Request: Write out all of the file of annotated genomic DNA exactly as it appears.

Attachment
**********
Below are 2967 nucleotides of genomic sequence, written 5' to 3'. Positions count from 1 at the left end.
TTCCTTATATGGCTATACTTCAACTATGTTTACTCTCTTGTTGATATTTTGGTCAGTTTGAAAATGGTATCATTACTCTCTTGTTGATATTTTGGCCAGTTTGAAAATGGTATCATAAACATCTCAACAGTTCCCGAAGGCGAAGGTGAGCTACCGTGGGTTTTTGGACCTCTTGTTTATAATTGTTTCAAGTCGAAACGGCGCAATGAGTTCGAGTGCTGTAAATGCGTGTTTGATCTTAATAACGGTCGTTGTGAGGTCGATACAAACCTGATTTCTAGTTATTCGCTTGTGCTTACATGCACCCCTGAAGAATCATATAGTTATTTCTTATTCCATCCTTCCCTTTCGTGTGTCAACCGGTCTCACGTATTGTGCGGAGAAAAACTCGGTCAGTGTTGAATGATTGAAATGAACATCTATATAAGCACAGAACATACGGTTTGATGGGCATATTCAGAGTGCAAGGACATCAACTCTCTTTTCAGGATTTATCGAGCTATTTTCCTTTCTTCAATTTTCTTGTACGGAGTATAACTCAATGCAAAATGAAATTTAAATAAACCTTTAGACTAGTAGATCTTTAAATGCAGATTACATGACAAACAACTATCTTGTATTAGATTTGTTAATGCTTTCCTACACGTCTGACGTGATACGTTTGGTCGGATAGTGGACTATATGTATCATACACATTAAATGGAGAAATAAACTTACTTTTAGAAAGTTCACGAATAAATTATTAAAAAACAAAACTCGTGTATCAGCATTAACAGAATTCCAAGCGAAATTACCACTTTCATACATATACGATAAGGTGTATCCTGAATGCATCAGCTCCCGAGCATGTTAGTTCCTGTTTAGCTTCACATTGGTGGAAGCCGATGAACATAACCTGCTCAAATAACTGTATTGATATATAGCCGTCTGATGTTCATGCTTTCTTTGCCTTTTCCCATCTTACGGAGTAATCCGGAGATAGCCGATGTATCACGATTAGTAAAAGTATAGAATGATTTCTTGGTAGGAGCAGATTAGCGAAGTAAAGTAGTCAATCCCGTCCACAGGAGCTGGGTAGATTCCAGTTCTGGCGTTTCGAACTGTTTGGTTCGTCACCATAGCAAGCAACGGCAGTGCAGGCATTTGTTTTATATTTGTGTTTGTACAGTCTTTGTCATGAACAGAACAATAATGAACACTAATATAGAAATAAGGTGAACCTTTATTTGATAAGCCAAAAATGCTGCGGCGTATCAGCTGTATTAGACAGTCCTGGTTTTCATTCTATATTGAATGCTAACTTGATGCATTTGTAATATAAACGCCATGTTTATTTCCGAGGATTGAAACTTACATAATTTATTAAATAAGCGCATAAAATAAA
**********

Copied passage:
Below are 2967 nucleotides of genomic sequence, written 5' to 3'. Positions count from 1 at the left end.
TTCCTTATATGGCTATACTTCAACTATGTTTACTCTCTTGTTGATATTTTGGTCAGTTTGAAAATGGTATCATTACTCTCTTGTTGATATTTTGGCCAGTTTGAAAATGGTATCATAAACATCTCAACAGTTCCCGAAGGCGAAGGTGAGCTACCGTGGGTTTTTGGACCTCTTGTTTATAATTGTTTCAAGTCGAAACGGCGCAATGAGTTCGAGTGCTGTAAATGCGTGTTTGATCTTAATAACGGTCGTTGTGAGGTCGATACAAACCTGATTTCTAGTTATTCGCTTGTGCTTACATGCACCCCTGAAGAATCATATAGTTATTTCTTATTCCATCCTTCCCTTTCGTGTGTCAACCGGTCTCACGTATTGTGCGGAGAAAAACTCGGTCAGTGTTGAATGATTGAAATGAACATCTATATAAGCACAGAACATACGGTTTGATGGGCATATTCAGAGTGCAAGGACATCAACTCTCTTTTCAGGATTTATCGAGCTATTTTCCTTTCTTCAATTTTCTTGTACGGAGTATAACTCAATGCAAAATGAAATTTAAATAAACCTTTAGACTAGTAGATCTTTAAATGCAGATTACATGACAAACAACTATCTTGTATTAGATTTGTTAATGCTTTCCTACACGTCTGACGTGATACGTTTGGTCGGATAGTGGACTATATGTATCATACACATTAAATGGAGAAATAAACTTACTTTTAGAAAGTTCACGAATAAATTATTAAAAAACAAAACTCGTGTATCAGCATTAACAGAATTCCAAGCGAAATTACCACTTTCATACATATACGATAAGGTGTATCCTGAATGCATCAGCTCCCGAGCATGTTAGTTCCTGTTTAGCTTCACATTGGTGGAAGCCGATGAACATAACCTGCTCAAATAACTGTATTGATATATAGCCGTCTGATGTTCATGCTTTCTTTGCCTTTTCCCATCTTACGGAGTAATCCGGAGATAGCCGATGTATCACGATTAGTAAAAGTATAGAATGATTTCTTGGTAGGAGCAGATTAGCGAAGTAAAGTAGTCAATCCCGTCCACAGGAGCTGGGTAGATTCCAGTTCTGGCGTTTCGAACTGTTTGGTTCGTCACCATAGCAAGCAACGGCAGTGCAGGCATTTGTTTTATATTTGTGTTTGTACAGTCTTTGTCATGAACAGAACAATAATGAACACTAATATAGAAATAAGGTGAACCTTTATTTGATAAGCCAAAAATGCTGCGGCGTATCAGCTGTATTAGACAGTCCTGGTTTTCATTCTATATTGAATGCTAACTTGATGCATTTGTAATATAAACGCCATGTTTATTTCCGAGGATTGAAACTTACATAATTTATTAAATAAGCGCATAAAATAAA